Serevi started 1999 by winning the Air Pacific Sevens in Fiji; they defeated Australian Fijians 35–7. Following this Serevi captained Fiji to the Hong Kong Sevens, his eleventh tournament. Fiji defeated Tonga – whose defeat included a try set up by a 40-metre one handed pass from Serevi – and then Scotland. Fiji and Serevi again faced New Zealand in the final; Fiji scored three tries, all converted by Serevi, to win 21–12. Serevi dedicated the win to his two daughters.

In 1999 the inaugural International Rugby Board Sevens series was held starting with the Dubai tournament. Serevi missed this leg, but finished the year by leading Fiji to victory in the South Africa Sevens in Stellenbosch. Serevi then returned for the leg in Mar Del Plata where he scored a try to lead Fiji to victory over New Zealand in the final. He then led Fiji in their first sevens tournament in New Zealand, at Wellington. Fiji again defeated New Zealand in a tournament final, this time 24–14. Serevi was the tournaments top points scorer (84 points). Serevi also played in the Fiji Sevens tournament, where Fiji lost to New Zealand 31–5 in the final. He then led Fiji to victory in the Brisbane leg of the series. Fiji made the final after defeating South Africa in their semi-final; the final was against Australia, who were leading until the last minute of the match. With less than a minute to go Serevi broke several Australian tackles and sprinted 80 metres to score a try and win the match for Fiji. The try was described at the time by Australian rugby union writer Spiro Zavos as “the greatest individual try in sevens series history”, and was voted try of the year at the 2000 Fiji Rugby Awards. At the Hong Kong Sevens, Serevi was the tournament’s top scorer with 75 points, but this was not enough for a Fiji win however, as they lost 31–5 to New Zealand in the final. Serevi’s last tournament of the series was in Japan where he led Fiji to victory.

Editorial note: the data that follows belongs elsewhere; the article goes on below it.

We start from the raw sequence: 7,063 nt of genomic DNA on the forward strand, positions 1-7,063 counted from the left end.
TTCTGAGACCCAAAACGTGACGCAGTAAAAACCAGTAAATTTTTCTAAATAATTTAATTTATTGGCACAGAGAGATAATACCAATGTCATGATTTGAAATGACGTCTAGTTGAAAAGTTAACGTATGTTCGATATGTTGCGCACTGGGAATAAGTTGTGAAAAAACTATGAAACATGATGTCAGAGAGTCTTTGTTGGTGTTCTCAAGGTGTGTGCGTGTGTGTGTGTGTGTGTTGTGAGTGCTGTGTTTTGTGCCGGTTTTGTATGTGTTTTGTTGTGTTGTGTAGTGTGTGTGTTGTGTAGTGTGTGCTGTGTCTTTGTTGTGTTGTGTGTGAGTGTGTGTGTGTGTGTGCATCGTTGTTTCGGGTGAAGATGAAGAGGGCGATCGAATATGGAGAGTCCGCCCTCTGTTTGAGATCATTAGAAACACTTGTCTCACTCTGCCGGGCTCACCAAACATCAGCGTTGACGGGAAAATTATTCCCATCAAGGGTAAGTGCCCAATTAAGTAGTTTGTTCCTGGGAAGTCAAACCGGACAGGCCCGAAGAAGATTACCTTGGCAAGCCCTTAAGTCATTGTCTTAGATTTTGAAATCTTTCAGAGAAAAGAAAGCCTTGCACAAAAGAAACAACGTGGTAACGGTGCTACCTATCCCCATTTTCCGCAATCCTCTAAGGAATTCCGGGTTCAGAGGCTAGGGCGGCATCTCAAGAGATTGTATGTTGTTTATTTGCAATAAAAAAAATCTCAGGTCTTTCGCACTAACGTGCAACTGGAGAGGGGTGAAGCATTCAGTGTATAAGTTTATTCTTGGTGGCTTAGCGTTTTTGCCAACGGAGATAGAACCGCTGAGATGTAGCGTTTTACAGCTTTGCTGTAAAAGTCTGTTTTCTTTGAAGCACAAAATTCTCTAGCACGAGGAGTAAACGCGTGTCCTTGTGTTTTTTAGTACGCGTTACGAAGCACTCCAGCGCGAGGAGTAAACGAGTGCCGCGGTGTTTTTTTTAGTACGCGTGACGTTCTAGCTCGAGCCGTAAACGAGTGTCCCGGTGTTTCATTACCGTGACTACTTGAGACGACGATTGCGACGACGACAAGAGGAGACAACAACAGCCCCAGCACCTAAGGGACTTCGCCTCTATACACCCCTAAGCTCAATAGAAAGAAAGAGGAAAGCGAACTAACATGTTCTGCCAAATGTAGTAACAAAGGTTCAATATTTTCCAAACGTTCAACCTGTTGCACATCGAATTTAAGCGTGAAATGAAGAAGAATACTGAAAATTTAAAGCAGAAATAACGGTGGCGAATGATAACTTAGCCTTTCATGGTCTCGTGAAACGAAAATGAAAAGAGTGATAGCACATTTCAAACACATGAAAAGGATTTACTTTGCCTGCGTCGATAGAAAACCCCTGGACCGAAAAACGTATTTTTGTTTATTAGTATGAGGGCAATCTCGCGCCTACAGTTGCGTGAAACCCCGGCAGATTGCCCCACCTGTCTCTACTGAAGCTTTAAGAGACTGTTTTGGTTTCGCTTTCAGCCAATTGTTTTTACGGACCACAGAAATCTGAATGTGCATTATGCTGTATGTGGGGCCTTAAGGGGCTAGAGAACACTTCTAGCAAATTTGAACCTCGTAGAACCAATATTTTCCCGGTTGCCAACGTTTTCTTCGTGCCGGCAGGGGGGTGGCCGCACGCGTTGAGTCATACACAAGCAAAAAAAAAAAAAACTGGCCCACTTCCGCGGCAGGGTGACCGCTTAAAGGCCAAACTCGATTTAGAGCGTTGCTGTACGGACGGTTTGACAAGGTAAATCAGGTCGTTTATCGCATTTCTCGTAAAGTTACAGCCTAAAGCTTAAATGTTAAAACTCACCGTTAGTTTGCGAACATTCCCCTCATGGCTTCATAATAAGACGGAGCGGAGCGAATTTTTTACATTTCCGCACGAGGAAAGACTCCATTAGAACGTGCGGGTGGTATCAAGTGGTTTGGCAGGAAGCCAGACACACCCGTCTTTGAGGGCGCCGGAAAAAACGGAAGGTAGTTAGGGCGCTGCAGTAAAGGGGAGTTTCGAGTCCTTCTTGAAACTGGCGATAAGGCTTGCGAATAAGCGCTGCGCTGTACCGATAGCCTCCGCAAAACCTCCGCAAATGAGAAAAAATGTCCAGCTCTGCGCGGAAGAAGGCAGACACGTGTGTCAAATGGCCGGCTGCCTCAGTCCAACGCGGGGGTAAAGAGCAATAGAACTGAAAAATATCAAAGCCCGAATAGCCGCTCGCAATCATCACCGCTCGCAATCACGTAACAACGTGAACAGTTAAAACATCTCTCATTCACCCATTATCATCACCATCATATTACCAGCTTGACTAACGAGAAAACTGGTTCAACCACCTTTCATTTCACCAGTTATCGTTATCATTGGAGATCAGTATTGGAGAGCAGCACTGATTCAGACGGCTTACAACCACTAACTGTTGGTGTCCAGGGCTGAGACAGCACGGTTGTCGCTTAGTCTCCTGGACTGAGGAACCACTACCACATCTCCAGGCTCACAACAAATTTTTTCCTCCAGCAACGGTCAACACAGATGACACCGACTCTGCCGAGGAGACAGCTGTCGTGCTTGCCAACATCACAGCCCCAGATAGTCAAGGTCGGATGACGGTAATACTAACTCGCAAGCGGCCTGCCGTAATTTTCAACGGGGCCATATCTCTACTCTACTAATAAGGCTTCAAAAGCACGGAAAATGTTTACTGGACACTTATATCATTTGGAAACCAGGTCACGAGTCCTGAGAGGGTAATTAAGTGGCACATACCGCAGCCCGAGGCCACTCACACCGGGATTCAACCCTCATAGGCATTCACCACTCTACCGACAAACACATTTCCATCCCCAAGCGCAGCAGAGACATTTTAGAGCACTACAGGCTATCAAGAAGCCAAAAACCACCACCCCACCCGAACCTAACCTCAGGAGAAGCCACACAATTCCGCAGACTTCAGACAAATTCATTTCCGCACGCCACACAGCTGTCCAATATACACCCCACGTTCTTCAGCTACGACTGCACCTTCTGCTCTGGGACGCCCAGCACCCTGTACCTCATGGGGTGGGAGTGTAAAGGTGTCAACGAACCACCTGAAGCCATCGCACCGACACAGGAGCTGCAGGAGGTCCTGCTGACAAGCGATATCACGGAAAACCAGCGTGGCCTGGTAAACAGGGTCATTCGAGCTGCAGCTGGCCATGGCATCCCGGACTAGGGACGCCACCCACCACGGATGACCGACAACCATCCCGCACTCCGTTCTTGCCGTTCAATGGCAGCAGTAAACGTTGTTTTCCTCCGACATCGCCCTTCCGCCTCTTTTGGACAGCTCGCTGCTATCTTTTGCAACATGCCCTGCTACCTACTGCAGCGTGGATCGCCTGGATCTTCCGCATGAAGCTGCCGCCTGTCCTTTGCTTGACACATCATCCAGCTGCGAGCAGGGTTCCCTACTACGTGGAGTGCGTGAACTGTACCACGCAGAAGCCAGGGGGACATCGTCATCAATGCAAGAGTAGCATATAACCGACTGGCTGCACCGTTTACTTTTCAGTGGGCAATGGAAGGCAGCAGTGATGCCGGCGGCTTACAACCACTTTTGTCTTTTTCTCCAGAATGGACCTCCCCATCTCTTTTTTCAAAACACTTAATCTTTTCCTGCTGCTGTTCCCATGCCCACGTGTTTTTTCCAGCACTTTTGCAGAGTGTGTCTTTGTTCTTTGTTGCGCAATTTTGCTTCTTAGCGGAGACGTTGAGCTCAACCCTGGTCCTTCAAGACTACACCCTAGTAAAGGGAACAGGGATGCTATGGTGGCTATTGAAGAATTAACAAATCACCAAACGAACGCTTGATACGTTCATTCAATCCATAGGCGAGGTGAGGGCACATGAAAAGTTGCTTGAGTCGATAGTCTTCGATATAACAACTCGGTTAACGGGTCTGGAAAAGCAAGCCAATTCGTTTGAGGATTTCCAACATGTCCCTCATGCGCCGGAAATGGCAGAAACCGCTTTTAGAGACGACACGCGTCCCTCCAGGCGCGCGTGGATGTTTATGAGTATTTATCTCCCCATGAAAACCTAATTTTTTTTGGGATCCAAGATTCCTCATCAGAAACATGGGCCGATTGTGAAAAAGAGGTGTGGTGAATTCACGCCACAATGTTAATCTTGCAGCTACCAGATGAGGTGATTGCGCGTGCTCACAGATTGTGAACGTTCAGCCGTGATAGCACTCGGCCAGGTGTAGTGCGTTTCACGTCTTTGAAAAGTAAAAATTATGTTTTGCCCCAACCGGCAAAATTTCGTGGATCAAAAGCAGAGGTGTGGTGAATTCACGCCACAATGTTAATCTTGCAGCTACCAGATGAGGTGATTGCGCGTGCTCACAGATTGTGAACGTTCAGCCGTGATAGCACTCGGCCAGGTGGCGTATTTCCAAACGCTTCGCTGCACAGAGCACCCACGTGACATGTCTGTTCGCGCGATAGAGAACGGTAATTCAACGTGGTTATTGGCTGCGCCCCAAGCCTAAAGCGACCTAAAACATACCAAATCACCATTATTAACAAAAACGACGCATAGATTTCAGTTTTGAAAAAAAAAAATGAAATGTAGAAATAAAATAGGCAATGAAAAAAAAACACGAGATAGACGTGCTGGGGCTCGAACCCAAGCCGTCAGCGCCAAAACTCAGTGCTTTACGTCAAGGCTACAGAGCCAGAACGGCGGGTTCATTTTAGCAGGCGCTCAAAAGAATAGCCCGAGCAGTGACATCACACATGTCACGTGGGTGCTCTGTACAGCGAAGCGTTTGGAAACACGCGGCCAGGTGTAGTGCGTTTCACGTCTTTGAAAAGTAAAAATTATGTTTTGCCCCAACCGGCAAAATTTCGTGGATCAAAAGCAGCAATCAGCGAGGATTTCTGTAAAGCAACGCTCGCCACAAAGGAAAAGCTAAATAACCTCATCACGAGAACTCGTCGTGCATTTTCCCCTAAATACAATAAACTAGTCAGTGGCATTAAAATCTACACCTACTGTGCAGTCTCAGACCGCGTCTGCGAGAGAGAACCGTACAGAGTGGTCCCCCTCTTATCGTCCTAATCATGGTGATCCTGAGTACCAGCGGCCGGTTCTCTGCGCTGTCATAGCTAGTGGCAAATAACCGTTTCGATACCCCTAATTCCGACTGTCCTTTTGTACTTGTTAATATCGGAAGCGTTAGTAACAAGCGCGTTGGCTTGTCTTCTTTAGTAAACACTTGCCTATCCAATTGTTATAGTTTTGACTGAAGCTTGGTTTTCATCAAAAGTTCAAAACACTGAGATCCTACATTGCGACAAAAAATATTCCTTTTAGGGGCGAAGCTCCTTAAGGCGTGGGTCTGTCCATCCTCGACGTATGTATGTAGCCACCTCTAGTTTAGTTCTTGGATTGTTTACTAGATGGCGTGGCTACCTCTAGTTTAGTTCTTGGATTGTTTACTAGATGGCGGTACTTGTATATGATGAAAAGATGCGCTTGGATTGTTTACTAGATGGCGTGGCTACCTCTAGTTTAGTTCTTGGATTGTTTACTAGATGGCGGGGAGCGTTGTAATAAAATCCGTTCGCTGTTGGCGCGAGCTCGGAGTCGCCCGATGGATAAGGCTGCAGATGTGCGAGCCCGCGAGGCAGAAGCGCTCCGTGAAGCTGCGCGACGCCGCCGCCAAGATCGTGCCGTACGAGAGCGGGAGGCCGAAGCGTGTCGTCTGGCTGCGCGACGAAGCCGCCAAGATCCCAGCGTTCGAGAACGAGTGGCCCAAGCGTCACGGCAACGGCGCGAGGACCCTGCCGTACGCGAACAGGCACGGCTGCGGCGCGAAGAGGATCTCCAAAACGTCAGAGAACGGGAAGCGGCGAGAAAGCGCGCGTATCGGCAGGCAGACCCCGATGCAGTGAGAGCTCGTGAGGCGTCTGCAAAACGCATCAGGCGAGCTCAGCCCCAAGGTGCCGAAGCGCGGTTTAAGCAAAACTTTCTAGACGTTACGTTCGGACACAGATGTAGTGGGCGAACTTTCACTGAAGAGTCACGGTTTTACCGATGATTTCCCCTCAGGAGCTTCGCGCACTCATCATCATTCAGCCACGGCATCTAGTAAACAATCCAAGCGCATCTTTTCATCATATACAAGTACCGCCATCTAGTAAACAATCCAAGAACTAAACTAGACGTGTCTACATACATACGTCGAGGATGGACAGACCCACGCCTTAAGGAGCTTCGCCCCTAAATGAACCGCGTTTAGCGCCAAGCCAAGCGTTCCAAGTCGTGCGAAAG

After winning the Fiji Sevens Tournament with Fiji in March 1998, Serevi led his country at Hong Kong. Despite a 21–21 draw against Argentina in pool play – where Serevi scored one try and set up two – Fiji qualified for the tournament’s quarter-finals. Fiji beat Australia in the quarter-finals, and faced New Zealand in their semi-final. They defeated New Zealand 24–7 after Serevi scored one try and set up another two. Fiji faced Samoa in the final, defeating them 28–19. Serevi was named player of the tournament. Later that year he led Fiji in the Rugby Sevens at the 1998 Commonwealth Games in Kuala Lumpur. The team faced New Zealand in the final, losing 21–12, to earn them the silver medal.

Serevi competed in three Commonwealth Games; Kuala Lumpur in 1998, Manchester in 2002, and Melbourne in 2006. With Fiji he won silver in 1998 and 2002, and bronze in 2006. Serevi led Fiji to gold in both the 2001 World Games in Japan, and the 2005 World Games in Germany.